First it rained. Then it rained again. Then it rained some more. In fact, I donít think it has stopped raining since the last update, so apologies if these words are a little soggy. Ideal Subaru Outback weather, then? Well, yes and no.
First, the good news. Subaruís symmetrical all-wheel drive system comes into its own as soon as the conditions become a little challenging. Knowing that the system is permanently engaged is reassuring when the rain is transforming Dartmoor into some kind of Venice-on-the-Moors. Thereís a sure-footed, almost mechanical feel to how the Outback behaves on the road, a feeling accentuated when you engage X-mode. Standard equipment on Lineartronic models, the system controls the brakes, transmission and all-wheel drive system to provide added grip and traction when the going gets tough. Itís as though the car dons its rock climbing gear; you can feel the wheels digging into the surface. Stand outside the car as it is being driven over a rough or slippery surface, and you can see each wheel working at different speeds. Add some classical music and it could pass as automotive theatre.
X-mode also features hill-descent control, which in common with other systems applies the required brake pressure to each wheel independently. It works at speeds of up to 20km/h and certainly helps when negotiating a decline, especially in the wet. Itís worth noting that X-mode also proved itself going uphill. Where our Isuzu D-Max struggled to climb a wet hill into the paddock, the Outback ventured on without a hiccup.
But itís not all good news. Show the Outback a damp morning and you might be greeted with a steamed-up windscreen, which ñ even with the air conditioning set to demist ñ takes an age to clear. Curiously, you canít remove rainwater from the side glass simply by lowering the windows. Itís a simple thing, but you have to remember to clear the windows before setting off. If you read my A4 reports, youíll remember that I praised the climate control system, which was very quick at heating and cooling the cabin. While we havenít tested the cooling properties of the Outback ñ it has been raining, remember ñ it does take a while to heat the cabin, while the heated seats are slow to warm up. Conquering the elements is one thing, but it would be nice to feel like youíve escaped them, too.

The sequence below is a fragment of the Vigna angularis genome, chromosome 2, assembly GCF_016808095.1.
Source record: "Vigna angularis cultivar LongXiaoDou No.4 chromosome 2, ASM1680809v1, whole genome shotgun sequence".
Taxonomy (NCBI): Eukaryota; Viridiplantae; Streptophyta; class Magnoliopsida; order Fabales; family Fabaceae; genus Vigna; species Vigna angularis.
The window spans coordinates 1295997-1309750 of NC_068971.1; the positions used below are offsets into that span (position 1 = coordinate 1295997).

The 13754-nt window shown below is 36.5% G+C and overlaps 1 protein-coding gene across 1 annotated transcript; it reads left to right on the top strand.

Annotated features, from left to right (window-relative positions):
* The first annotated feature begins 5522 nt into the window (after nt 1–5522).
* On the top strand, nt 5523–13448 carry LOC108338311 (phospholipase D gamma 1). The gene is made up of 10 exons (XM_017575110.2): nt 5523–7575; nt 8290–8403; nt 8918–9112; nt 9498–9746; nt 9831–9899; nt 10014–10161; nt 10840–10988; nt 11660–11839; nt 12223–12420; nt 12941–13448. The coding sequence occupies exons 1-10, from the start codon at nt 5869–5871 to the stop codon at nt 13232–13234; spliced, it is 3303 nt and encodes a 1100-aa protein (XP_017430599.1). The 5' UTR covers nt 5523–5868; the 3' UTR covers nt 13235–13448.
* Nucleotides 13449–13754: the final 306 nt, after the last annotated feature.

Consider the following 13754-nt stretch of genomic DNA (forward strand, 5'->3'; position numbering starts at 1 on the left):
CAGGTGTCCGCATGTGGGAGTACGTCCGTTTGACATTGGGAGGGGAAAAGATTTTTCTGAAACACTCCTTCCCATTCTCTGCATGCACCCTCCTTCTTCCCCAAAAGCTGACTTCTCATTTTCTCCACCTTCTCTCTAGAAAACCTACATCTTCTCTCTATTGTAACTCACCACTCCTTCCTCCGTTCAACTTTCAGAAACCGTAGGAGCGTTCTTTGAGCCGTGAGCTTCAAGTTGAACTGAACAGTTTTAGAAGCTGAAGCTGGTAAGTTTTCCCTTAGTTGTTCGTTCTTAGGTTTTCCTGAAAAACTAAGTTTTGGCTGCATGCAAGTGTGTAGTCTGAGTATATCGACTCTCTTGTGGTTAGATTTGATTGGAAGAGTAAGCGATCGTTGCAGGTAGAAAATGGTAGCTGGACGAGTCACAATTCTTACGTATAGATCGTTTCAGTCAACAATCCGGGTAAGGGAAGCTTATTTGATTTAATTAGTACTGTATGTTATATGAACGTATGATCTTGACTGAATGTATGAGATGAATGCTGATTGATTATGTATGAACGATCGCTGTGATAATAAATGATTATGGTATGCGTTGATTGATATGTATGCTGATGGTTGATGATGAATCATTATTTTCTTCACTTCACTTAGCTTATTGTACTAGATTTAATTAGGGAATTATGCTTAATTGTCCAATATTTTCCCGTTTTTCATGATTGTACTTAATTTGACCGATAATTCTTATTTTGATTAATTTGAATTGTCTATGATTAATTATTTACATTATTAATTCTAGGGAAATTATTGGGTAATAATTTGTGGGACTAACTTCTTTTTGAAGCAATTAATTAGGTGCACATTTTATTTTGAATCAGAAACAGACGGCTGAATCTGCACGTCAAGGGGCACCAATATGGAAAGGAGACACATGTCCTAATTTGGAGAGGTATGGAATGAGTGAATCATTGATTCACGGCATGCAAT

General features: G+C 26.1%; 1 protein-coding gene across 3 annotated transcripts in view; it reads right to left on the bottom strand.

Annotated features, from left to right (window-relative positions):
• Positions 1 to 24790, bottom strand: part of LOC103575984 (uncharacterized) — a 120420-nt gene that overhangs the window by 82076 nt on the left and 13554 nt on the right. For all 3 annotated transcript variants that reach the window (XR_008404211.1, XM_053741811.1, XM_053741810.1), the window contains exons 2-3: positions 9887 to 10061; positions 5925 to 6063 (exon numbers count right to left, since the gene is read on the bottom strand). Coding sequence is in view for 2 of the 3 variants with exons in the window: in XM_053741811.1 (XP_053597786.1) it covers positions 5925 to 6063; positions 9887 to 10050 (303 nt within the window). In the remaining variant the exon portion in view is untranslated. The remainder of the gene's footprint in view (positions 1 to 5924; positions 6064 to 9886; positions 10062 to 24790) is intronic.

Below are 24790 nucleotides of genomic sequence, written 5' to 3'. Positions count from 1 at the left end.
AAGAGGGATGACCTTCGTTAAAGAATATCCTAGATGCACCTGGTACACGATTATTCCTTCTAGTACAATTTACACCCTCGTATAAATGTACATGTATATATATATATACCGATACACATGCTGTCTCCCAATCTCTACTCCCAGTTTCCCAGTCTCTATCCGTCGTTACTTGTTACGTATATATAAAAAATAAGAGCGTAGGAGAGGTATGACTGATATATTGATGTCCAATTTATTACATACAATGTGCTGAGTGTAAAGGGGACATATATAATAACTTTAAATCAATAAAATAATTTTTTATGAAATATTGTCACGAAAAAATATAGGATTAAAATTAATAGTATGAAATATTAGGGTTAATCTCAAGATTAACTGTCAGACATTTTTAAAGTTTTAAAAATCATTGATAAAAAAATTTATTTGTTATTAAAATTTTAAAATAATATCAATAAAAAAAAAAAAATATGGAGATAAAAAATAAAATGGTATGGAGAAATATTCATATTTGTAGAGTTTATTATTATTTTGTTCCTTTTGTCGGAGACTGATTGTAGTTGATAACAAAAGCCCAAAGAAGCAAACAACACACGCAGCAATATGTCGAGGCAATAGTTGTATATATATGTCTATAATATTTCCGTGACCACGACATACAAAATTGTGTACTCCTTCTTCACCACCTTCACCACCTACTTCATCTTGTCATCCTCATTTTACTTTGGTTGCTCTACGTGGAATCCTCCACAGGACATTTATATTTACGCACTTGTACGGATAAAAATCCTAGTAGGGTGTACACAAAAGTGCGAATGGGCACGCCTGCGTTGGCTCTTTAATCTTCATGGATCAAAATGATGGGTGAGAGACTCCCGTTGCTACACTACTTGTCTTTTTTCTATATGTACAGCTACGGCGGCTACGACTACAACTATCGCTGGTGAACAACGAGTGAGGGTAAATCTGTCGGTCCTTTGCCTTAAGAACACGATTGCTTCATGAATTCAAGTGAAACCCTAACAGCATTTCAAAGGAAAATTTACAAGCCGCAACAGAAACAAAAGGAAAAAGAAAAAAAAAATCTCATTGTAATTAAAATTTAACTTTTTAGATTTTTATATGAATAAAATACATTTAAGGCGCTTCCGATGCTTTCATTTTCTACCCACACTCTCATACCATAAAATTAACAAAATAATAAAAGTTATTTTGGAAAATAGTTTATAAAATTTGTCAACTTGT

A final point: remember I mentioned the need for a washer jet for the rear camera? Iíve discovered the Audi A4 Allroad features such a device, perhaps taking a lead from the Nissan Note. Itís little touches like this that might encourage more people to consider the Subaru Outback. Now, where did I put my umbrella?
Date arrived: 20th October 2016
Fuel economy: 46.3mpg (combined) 36.8mpg (on test)
X-mode makes a subtle difference when the going gets tough.
The cabin and heated seats take a while to warm up.